The transfiguration event wasn’t what Peter wanted to make of it. This was God’s special moment for the strengthening of His Son to prepare Jesus for the cross and the resurrection. By doing so, Jesus completed the work that far transcended what Peter would have made of Jesus. Jesus “abolished death and brought life and immortality to light through the gospel” (2 Timothy 1:10). This is why Dr. Pelikan could demonstrate that Jesus belonged to the centuries.
Jesus isn’t one who belonged to one age, one movement, one revolution, or one phase of history that was soon to pass. The One who dealt with the reality of our sin and judgment and gave us life and hope by the resurrection from the dead, is the One who furnishes us with the forgiveness, the freedom, and the hope for dealing with all the ills that confront us. Our Lord’s moment of glory on the mountain was to prepare Him for the hours of agony and suffering in His passion that He might win eternity for us. From Him we gain the strength to work, to suffer, and to die in the sure and certain hope of eternity. But the Transfiguration was more than a preparation for Jesus, it’s also a lesson for us.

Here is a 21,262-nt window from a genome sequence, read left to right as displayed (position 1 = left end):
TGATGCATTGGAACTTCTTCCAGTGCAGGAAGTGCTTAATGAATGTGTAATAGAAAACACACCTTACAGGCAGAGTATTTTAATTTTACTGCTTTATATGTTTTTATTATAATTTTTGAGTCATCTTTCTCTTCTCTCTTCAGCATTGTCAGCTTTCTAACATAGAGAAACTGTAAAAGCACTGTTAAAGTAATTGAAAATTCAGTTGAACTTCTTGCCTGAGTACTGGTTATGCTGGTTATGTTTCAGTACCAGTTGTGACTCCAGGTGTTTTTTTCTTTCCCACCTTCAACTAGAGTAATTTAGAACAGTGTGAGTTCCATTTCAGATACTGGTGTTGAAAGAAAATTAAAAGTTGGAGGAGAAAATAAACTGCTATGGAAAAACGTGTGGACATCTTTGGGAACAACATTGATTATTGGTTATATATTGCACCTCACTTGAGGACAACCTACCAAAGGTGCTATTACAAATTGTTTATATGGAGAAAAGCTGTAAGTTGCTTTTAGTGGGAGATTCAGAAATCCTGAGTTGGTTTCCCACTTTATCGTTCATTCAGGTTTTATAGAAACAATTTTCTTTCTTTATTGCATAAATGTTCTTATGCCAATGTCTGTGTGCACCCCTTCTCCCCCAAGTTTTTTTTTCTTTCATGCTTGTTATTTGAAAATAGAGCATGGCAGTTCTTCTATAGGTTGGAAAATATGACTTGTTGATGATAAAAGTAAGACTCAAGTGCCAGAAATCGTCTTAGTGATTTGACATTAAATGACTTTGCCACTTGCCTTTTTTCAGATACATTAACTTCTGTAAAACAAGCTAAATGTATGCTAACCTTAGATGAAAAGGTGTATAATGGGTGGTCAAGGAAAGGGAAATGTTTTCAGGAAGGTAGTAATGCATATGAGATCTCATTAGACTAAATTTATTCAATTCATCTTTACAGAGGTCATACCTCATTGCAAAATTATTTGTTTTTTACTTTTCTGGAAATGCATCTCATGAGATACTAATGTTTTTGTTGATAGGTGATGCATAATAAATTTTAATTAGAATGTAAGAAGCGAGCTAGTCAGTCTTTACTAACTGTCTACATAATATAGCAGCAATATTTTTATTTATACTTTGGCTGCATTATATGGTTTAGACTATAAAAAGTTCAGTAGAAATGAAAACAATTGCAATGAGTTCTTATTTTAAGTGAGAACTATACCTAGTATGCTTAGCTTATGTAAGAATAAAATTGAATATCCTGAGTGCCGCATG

Many of us have been to places like Lutheridge or mountain retreats where we have searched for discoveries, epiphanies and wisdom. Today, however, I’d like for us to think about these Mountaintop stories – especially that of the Transfiguration – not so much for what they might tell us about the geography of the surrounding mountains, but how they might shed light on our mission of sharing God’s word in our community.
While our New Testament lesson deals with the Transfiguration of Jesus, both the Old and New Testament stories are also about transformation. When Moses returns from the mountain, he’s physically changed – his faces shines from the radiance of God. Jesus is likewise physically changed in today’s Gospel lesson. However, there’s a big difference to be noted here. In Jesus’s temporary Transfiguration, Jesus is revealed as a Divine being. This is evidenced by God Himself witnessing to who Jesus is by saying, “This is my Son, the Beloved, listen to Him.” Moses, and the disciples were permanently transformed by their respective experiences; Moses physically and the disciples emotionally. Paul also points out in his letter to the Corinthians, that the latter event – the Transfiguration – also heralds a spiritual transformation, a metamorphosis, not just for Peter, John and James, but indeed for all of us.